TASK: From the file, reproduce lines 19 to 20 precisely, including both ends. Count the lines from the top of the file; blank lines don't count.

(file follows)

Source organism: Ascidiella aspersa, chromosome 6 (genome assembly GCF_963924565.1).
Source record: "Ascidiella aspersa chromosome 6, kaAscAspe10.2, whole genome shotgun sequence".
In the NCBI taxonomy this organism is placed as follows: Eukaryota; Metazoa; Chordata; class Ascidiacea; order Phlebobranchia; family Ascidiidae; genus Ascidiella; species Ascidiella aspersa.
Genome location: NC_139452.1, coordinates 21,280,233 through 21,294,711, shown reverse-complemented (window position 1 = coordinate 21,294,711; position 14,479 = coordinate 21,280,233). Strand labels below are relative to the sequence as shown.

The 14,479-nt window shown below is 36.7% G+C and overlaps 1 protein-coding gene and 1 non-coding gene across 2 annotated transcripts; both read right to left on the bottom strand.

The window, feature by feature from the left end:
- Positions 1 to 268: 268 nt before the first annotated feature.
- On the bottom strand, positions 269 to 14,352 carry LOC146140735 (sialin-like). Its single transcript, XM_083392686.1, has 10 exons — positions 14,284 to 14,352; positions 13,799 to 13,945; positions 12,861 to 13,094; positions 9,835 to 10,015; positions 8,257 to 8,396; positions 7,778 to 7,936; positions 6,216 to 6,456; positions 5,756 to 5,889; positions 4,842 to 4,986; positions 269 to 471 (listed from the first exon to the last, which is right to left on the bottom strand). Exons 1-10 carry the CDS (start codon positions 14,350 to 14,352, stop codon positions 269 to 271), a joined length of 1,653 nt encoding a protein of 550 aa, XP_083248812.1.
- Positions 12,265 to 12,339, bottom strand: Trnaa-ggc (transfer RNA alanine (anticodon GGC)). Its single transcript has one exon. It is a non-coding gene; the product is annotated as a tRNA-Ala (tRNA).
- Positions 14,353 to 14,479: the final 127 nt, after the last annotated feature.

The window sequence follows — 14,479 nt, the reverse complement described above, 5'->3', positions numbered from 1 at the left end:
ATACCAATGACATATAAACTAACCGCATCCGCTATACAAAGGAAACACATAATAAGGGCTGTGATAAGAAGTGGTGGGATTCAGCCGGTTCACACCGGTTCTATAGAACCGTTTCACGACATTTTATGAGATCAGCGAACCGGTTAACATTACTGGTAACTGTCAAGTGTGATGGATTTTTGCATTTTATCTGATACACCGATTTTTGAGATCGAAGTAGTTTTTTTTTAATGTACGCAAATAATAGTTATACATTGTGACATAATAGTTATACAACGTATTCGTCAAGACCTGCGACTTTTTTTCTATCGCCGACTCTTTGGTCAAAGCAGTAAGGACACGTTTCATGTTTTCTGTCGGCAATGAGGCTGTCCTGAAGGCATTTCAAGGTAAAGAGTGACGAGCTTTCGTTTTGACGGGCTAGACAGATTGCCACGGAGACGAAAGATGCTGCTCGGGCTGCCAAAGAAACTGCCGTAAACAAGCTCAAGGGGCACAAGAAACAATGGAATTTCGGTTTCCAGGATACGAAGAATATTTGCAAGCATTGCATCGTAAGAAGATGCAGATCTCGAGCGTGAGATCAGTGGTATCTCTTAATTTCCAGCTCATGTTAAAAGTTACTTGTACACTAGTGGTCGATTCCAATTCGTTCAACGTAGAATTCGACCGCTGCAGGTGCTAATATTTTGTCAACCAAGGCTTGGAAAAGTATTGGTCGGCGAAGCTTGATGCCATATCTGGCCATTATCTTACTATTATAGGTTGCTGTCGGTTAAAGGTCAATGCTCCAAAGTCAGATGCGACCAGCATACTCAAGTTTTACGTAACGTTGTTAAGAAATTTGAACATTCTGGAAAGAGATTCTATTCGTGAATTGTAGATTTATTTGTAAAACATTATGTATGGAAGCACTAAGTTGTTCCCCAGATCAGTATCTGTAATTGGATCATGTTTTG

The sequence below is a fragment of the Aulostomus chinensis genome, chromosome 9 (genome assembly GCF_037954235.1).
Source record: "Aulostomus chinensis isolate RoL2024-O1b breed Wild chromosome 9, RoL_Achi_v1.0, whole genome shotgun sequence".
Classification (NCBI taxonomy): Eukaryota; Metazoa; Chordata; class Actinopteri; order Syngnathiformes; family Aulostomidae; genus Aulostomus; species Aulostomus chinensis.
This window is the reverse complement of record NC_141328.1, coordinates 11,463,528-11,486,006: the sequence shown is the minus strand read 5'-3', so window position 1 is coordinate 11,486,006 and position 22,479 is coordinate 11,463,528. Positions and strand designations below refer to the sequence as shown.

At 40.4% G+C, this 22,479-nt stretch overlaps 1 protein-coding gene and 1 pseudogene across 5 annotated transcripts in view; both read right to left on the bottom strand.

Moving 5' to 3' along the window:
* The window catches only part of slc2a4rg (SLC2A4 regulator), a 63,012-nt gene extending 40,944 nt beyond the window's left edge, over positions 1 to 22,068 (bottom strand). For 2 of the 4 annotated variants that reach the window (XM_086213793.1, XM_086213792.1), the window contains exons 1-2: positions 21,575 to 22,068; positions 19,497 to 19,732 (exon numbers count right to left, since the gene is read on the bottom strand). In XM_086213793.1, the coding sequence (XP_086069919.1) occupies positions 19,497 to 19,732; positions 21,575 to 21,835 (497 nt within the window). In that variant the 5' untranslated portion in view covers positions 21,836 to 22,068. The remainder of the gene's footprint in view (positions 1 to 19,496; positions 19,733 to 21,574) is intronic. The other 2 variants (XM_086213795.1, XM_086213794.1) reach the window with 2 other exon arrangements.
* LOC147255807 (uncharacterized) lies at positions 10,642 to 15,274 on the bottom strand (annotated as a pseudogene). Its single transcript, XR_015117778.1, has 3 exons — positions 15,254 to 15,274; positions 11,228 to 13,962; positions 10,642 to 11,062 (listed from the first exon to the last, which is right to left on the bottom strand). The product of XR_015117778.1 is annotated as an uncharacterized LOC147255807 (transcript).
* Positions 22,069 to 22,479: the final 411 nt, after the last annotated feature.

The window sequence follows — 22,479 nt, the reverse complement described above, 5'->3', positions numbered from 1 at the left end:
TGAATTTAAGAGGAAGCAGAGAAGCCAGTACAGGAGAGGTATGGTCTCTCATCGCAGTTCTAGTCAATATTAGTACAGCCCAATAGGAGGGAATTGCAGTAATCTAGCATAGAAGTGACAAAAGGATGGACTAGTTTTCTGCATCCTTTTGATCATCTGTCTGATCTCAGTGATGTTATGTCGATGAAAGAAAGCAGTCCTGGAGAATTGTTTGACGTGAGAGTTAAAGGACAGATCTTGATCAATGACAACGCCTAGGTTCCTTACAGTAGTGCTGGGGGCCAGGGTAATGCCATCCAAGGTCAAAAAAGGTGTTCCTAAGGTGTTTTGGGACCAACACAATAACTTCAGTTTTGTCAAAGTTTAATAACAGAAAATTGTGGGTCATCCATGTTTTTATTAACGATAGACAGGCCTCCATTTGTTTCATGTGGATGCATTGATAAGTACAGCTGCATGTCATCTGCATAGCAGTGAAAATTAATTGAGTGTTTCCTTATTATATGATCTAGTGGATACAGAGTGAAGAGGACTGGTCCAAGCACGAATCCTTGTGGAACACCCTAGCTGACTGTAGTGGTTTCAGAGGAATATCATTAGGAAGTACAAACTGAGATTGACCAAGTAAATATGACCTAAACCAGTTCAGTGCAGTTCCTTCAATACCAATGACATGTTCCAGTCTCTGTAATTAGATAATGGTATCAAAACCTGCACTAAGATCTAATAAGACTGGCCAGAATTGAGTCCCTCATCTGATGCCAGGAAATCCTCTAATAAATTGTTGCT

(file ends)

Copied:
* The window catches only part of slc2a4rg (SLC2A4 regulator), a 63,012-nt gene extending 40,944 nt beyond the window's left edge, over positions 1 to 22,068 (bottom strand). For 2 of the 4 annotated variants that reach the window (XM_086213793.1, XM_086213792.1), the window contains exons 1-2: positions 21,575 to 22,068; positions 19,497 to 19,732 (exon numbers count right to left, since the gene is read on the bottom strand). In XM_086213793.1, the coding sequence (XP_086069919.1) occupies positions 19,497 to 19,732; positions 21,575 to 21,835 (497 nt within the window). In that variant the 5' untranslated portion in view covers positions 21,836 to 22,068. The remainder of the gene's footprint in view (positions 1 to 19,496; positions 19,733 to 21,574) is intronic. The other 2 variants (XM_086213795.1, XM_086213794.1) reach the window with 2 other exon arrangements.
* LOC147255807 (uncharacterized) lies at positions 10,642 to 15,274 on the bottom strand (annotated as a pseudogene). Its single transcript, XR_015117778.1, has 3 exons — positions 15,254 to 15,274; positions 11,228 to 13,962; positions 10,642 to 11,062 (listed from the first exon to the last, which is right to left on the bottom strand). The product of XR_015117778.1 is annotated as an uncharacterized LOC147255807 (transcript).